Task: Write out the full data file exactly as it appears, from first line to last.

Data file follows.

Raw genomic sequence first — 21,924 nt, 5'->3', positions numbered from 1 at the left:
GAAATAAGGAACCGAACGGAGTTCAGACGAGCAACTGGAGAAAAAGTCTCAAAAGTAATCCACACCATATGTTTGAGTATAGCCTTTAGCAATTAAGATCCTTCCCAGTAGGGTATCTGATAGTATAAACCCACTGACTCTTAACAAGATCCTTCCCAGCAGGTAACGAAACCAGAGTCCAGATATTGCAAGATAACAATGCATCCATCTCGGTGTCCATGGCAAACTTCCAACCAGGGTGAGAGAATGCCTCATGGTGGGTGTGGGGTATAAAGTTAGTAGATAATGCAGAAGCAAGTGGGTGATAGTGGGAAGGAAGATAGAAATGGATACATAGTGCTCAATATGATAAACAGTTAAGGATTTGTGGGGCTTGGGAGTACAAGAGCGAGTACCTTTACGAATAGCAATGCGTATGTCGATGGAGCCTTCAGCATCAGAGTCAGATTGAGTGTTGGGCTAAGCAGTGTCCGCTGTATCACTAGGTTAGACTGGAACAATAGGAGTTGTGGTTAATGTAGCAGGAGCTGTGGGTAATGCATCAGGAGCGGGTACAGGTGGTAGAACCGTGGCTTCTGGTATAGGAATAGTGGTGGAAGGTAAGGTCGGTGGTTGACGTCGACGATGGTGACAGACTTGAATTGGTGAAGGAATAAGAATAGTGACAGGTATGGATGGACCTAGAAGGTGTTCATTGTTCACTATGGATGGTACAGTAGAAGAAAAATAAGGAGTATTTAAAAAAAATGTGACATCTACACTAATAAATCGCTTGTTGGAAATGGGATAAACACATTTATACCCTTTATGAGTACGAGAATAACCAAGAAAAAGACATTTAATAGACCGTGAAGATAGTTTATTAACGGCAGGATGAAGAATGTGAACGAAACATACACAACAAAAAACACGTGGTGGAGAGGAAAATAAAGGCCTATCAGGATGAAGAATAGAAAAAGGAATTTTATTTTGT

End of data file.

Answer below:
Raw genomic sequence first — 21,924 nt, 5'->3', positions numbered from 1 at the left:
GAAATAAGGAACCGAACGGAGTTCAGACGAGCAACTGGAGAAAAAGTCTCAAAAGTAATCCACACCATATGTTTGAGTATAGCCTTTAGCAATTAAGATCCTTCCCAGTAGGGTATCTGATAGTATAAACCCACTGACTCTTAACAAGATCCTTCCCAGCAGGTAACGAAACCAGAGTCCAGATATTGCAAGATAACAATGCATCCATCTCGGTGTCCATGGCAAACTTCCAACCAGGGTGAGAGAATGCCTCATGGTGGGTGTGGGGTATAAAGTTAGTAGATAATGCAGAAGCAAGTGGGTGATAGTGGGAAGGAAGATAGAAATGGATACATAGTGCTCAATATGATAAACAGTTAAGGATTTGTGGGGCTTGGGAGTACAAGAGCGAGTACCTTTACGAATAGCAATGCGTATGTCGATGGAGCCTTCAGCATCAGAGTCAGATTGAGTGTTGGGCTAAGCAGTGTCCGCTGTATCACTAGGTTAGACTGGAACAATAGGAGTTGTGGTTAATGTAGCAGGAGCTGTGGGTAATGCATCAGGAGCGGGTACAGGTGGTAGAACCGTGGCTTCTGGTATAGGAATAGTGGTGGAAGGTAAGGTCGGTGGTTGACGTCGACGATGGTGACAGACTTGAATTGGTGAAGGAATAAGAATAGTGACAGGTATGGATGGACCTAGAAGGTGTTCATTGTTCACTATGGATGGTACAGTAGAAGAAAAATAAGGAGTATTTAAAAAAAATGTGACATCTACACTAATAAATCGCTTGTTGGAAATGGGATAAACACATTTATACCCTTTATGAGTACGAGAATAACCAAGAAAAAGACATTTAATAGACCGTGAAGATAGTTTATTAACGGCAGGATGAAGAATGTGAACGAAACATACACAACAAAAAACACGTGGTGGAGAGGAAAATAAAGGCCTATCAGGATGAAGAATAGAAAAAGGAATTTTATTTTGT